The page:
The snail was a bit confused as to how she had kept herself flying all these years

Other black people aren't necessarily super comfortable with you either. You haven't had a black upbringing, you don't understand the struggle, you don't know which part of black culture you belong to, you don't know your roots, what 'type' you are. All you know is that your skin is black, and somehow that has dislodged you from belonging.


Now, replace white with straight, black with gay and skin colour with sexuality.
This is what it felt like. 

I just suddenly understood. The truth of me being straight had never been considered, because that's just what you are. I got married, and I did (and do) love my husband. But not the way I was supposed to, I just didn't know. I never realised. I attributed a wide range of emotions I never had, to me just "being like this" and "not so romantic". And then, I was kissed by a girl.

I am slowly reclaiming my life. Filtering friends through their reactions, giving them time, giving my family time, most of all giving myself time.

But who would have thought someone really would get under my skin..? 

Saturday, November 23, 2013

Identity part 1 (how finding out you're gay makes your future collapse)

Identity - noun

2. the condition of being oneself or itself, and not another:
3. condition or character as to who a person or what a thing is
4. the state or fact of being the same one as described.
5. the sense of self, providing sameness and continuity in personality over time            


Hey internet, it's been a while. Something happened since last time. I found out I'm gay. Surprised? Not as surprised as I was.

This is the first of 3 posts called Identity.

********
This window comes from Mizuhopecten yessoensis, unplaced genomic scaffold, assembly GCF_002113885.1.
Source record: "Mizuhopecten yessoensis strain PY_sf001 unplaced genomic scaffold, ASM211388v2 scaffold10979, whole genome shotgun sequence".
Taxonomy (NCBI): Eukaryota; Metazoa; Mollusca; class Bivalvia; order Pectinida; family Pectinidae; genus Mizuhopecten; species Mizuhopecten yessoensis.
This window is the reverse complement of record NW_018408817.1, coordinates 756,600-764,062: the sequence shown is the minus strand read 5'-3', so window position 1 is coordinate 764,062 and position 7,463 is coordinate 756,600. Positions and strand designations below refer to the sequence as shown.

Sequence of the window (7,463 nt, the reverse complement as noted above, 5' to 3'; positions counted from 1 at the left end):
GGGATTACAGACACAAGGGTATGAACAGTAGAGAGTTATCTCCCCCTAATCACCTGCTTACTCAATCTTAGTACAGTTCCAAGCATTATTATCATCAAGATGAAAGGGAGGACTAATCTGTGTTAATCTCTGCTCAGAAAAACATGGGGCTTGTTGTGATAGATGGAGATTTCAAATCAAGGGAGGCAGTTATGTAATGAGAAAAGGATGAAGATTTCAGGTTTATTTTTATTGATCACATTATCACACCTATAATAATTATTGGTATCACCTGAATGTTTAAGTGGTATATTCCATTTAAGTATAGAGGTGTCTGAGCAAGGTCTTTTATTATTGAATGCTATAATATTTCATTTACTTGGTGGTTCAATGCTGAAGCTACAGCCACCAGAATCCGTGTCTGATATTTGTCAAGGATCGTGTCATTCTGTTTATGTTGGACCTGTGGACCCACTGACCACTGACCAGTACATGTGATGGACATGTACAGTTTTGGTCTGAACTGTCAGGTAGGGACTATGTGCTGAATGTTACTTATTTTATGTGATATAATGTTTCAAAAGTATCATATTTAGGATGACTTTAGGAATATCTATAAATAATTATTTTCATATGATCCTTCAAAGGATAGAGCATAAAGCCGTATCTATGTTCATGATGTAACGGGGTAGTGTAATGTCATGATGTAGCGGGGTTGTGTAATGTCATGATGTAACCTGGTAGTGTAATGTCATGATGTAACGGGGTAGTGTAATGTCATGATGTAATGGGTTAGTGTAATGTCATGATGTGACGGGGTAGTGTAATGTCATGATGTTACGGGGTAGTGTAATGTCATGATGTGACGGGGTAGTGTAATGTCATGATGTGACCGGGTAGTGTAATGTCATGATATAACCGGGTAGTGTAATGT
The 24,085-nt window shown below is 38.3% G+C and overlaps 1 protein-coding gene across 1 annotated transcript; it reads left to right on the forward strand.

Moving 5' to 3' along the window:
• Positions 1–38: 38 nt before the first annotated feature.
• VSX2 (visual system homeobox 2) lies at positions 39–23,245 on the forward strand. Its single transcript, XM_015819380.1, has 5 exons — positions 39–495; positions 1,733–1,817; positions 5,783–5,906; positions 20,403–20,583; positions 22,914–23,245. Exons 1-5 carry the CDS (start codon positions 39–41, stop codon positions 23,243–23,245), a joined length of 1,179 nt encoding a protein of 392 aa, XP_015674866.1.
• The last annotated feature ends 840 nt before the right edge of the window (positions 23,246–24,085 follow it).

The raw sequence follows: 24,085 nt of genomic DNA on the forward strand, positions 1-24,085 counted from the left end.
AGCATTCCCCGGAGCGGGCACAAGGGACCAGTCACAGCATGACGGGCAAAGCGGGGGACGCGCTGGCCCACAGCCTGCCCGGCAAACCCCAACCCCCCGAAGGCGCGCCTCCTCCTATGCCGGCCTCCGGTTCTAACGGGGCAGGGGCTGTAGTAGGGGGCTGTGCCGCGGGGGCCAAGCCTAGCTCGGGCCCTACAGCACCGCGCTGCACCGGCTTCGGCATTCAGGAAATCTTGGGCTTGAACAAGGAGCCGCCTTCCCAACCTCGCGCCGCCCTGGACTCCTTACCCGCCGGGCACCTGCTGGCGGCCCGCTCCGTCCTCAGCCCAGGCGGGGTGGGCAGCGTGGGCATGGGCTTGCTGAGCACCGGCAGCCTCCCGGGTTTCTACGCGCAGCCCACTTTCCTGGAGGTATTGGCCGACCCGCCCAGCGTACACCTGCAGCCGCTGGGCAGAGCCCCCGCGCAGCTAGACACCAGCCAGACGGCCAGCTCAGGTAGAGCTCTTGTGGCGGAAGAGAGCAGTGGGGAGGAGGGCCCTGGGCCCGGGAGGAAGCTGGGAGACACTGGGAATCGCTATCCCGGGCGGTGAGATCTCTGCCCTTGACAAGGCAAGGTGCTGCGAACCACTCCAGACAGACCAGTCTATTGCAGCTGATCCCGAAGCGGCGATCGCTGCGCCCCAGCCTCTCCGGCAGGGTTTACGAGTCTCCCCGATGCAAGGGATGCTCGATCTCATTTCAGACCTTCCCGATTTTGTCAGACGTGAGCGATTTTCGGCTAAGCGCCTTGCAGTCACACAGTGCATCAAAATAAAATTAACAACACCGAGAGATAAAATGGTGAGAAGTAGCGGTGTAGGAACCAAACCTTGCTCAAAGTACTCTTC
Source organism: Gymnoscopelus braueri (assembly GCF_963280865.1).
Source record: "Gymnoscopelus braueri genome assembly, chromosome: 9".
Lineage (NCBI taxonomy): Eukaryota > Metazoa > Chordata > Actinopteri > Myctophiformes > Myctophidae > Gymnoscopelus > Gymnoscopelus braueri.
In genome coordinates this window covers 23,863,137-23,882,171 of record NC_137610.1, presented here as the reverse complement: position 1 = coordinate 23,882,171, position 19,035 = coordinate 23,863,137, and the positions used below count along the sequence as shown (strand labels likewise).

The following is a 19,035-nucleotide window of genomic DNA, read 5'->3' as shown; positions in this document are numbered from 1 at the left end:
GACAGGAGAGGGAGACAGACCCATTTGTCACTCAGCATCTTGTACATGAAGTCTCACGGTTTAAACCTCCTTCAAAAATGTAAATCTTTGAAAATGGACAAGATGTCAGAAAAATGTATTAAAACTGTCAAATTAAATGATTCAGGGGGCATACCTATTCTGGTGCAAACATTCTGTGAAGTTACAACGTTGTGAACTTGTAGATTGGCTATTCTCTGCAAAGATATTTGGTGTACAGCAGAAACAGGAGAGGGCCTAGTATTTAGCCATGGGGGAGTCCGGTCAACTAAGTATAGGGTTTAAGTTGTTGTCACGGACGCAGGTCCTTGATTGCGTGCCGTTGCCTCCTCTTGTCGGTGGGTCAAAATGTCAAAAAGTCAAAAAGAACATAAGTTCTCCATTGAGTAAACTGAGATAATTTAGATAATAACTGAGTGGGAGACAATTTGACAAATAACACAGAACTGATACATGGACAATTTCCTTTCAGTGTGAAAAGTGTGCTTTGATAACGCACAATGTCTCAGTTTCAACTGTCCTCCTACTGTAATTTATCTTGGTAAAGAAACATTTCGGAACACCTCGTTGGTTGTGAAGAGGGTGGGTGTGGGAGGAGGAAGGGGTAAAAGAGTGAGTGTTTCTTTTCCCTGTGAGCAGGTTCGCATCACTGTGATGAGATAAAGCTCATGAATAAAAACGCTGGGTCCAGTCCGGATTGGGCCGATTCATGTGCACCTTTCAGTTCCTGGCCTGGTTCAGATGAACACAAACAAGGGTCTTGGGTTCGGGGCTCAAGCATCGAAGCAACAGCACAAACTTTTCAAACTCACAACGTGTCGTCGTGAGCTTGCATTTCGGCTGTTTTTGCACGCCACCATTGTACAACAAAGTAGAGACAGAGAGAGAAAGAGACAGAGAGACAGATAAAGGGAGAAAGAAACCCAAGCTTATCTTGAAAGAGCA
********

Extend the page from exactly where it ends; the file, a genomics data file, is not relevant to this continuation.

Part 1 (today) will talk about the effects finding out you're gay has on your marriage and your perceived future.
Part 2 will talk about suddenly realising you're gay, just... how that feels.
Part 3 will talk about where I'll go from here, and also explain why I'm going to be all right.

These three parts will tell you why I've been away for so long, why it will be hard to get back and why things will be better when I do. And they start with me being me the way I was a year or so ago. You know, that happy smiling "life is quite cool" version of me. This one:



At that time, I had an image of my future in my head looking something like this:

Quite a cheery place, isn't it? In the back there you can see the houses where my husband and I would sit on the lawn in our wonderful white wooden garden furniture, and watch our grandchildren play. The yellow house in the distance is where we'd grow old, slowly, together. The blue pyramid is us standing proud and happy at 80 or so, looking back on our travels and adventures and feeling happy with what we've done. The tall blue tower is my published books.

There's a house there for our first house, moving out of the apartment, for getting a dog. Some of the houses held dinners with the fabulous friend couples we'd eventually get. Game nights, holidays, all the things we were going to do.

Some of the closer houses held getting children, our children's first day at school, their first word, their first steps, the first positive pregnancy test.  My future was bright, happy and packed full of things to look forward to. In the front of my future, the tower to the left, was the huge "city hall", the house called Our Marrige. The institution that would inevitably lead to all those other things.

This is how I thought things should be, this is what I believed in.
But suddenly, one day, my hand caught fire.
Unlike Katy Perry, I did not kiss a girl and liked it. I was, however, kissed by a girl, and  had my head explode. Thousands of puzzle pieces rearranged into a pattern of "Hoooow did I not see this before", and the tiny spark that had landed in the palm of my hand, slowly but surely burst into solid flames. There was no doubting it, my hand was on fire. But I pretended like nothing. And I did it quite well. I walked around, ignoring my burning hand as if nothing was wrong, except that very quickly became too exhausting and I went to my parents' house and hid there for a while. But my hand was still burning, and the burning began to hurt, and I tried to seek refuge in the image of my future. Only to find the lights had gone out.


"That's odd," I thought and noticed that the flames flared. I tried to run out of my head as quickly as I could, but one single spark got left behind.


I held my breath, I looked away, I hoped, I prayed...